Feature: The COOLEST cheap watches in the world
Imagine taking the coolest, cheapest watches in the world and making them even cooler? That’s what the peeps at IFLW have set out to do with some crazy, out-of-this-world modifications. Have they made these watches even cooler or just made a royal mess? Let’s find out.
So, you may already be familiar with IFLW, which of course stands for “I Really Love Watches”. They’ve been posting the craziest of crazy watch content over on Instagram for quite some time now, because, as the name suggests, they really like watches. And for anyone who really likes watches, at some point the following thought occurs: Should I make my own watches?
Microbrands have been popping up like mushrooms since lockdown, giving us a new generation of watches to obsess over. There are cheap ones and expensive ones, simple ones and complex ones, innovative and interesting ones, and of course ones that are a gnat’s whisker away from just being a Rolex Submariner.
That’s the toughest bit about starting a microbrand, finding that sweet spot between familiarity and originality. Homage can quickly become rip-off. Original can easily become weird. Meanwhile, however, the market for modifying watches was sat completely unexplored, and so that’s the direction IFLW took.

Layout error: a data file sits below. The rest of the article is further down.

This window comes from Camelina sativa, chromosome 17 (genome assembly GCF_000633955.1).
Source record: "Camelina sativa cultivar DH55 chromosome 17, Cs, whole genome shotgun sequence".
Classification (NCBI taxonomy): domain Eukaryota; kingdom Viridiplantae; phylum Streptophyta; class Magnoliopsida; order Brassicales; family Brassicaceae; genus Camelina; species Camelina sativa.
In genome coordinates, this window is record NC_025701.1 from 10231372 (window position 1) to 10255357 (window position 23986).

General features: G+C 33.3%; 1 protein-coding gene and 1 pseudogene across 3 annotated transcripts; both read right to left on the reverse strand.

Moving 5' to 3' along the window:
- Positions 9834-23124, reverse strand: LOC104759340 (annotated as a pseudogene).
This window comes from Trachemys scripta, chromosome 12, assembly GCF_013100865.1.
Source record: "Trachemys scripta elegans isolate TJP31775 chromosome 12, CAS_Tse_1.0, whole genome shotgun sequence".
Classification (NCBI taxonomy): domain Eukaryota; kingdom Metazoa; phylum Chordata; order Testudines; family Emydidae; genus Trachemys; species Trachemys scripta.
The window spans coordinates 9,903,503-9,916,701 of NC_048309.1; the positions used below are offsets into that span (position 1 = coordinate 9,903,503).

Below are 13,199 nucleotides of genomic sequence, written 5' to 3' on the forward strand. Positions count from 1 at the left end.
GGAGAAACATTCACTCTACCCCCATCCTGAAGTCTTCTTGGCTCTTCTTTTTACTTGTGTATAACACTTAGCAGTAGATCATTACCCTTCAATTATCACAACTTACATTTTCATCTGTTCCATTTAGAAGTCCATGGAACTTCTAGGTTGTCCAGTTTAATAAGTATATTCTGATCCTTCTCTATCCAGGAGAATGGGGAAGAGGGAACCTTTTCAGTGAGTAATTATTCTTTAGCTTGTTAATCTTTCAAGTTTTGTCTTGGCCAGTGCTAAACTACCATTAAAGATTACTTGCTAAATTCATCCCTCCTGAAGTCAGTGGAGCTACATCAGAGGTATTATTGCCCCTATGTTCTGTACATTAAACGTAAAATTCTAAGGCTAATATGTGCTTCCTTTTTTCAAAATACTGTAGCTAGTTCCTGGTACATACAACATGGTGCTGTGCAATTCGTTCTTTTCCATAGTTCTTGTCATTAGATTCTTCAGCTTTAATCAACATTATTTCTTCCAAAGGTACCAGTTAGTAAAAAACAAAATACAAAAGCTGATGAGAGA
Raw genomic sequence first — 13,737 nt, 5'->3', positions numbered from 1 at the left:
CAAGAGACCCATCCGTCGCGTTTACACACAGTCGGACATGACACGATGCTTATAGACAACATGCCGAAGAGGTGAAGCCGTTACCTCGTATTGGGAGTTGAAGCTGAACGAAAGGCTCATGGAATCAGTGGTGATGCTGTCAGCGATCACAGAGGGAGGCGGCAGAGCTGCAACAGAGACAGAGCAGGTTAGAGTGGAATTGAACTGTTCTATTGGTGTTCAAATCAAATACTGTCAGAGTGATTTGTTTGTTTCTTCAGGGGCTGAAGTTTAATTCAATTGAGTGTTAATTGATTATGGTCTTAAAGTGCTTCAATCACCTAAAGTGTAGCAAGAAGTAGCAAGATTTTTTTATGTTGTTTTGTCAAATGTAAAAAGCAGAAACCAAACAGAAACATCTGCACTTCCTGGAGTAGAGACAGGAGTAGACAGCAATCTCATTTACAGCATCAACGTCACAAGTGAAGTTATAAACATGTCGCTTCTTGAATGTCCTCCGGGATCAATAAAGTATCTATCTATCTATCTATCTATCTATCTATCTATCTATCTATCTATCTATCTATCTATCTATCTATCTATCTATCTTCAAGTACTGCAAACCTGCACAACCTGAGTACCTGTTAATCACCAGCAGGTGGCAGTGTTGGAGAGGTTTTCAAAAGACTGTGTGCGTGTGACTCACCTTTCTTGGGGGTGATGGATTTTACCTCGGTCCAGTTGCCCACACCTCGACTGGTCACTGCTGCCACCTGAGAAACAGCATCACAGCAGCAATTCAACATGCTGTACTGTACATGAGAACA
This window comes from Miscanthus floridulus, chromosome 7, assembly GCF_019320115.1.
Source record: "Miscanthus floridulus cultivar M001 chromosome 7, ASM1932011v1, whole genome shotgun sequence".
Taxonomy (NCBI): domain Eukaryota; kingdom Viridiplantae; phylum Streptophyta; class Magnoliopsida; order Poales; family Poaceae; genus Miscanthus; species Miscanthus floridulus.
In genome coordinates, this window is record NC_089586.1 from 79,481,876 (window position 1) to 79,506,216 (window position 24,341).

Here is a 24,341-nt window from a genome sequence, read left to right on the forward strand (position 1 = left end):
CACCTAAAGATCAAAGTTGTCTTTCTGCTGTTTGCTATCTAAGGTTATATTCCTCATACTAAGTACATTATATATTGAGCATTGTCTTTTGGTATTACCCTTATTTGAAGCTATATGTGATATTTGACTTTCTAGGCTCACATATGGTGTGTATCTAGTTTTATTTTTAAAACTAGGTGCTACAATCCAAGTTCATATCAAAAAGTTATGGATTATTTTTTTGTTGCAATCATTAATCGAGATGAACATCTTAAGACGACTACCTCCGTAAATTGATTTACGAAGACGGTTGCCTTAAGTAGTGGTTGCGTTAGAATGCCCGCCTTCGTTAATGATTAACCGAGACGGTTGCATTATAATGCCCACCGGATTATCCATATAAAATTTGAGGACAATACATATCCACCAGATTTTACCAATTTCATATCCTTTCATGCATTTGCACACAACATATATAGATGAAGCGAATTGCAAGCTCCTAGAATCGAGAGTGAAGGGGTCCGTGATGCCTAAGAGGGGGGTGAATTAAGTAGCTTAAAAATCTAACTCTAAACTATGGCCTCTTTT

It’s quite a simple premise. Take a watch everyone knows and loves, particularly ones down at the lower end of the price range and give them a new lease of life. Take this metal-clad G-Shock in black, packed with tech like Bluetooth and solar charging. What it didn’t have is a rainbow of colours adorning the dial and bezel, and now, thanks to IFLW, it does.
There’s three layers of modification going on here, first with the bezel, which gets a blended loop of colour starting with red at the top and working its way around through the full range until it comes full circle. Then there’s the markers which match that progression, but as discreet colour sampled from the portion of the bezel. And then there’s the dial, which offers up a galaxy of stars in every single colour you can think of—hence this particular watch’s name, the Black Metal Galaxy.
So, what’s going on here to get these watches showing their new colours? It’s not a brand collaboration, if that’s what you’re thinking. IFLW have to source these watches, usually in small batches, and from there they modify them themselves.
Unlike one of those cheap car body repair centres, the watches are deconstructed first before painting, with each part attended to by hand. Okay, so it’s not exactly the Mona Lisa, but if you find yourself with a spare G-Shock and an afternoon to kill, have a go yourself. The blended colours and pointillism-style dial are surprisingly tedious to do.
Not every watch gets the full treatment, such as the Midnight Sky Concept, which starts life as a quartz Tissot PRX in 35mm. I asked about the automatic 35mm, and this demonstrates the difficulty in making these watches: IFLW can’t work on those until they can get enough of them to produce a batch.
The Midnight Sky Concept expands on the sunburst blue dial with the same colourful night sky realisation as the Black Metal Galaxy, and like the base PRX in comparison to the G-Shock, it’s a subtler, more mature approach to modification.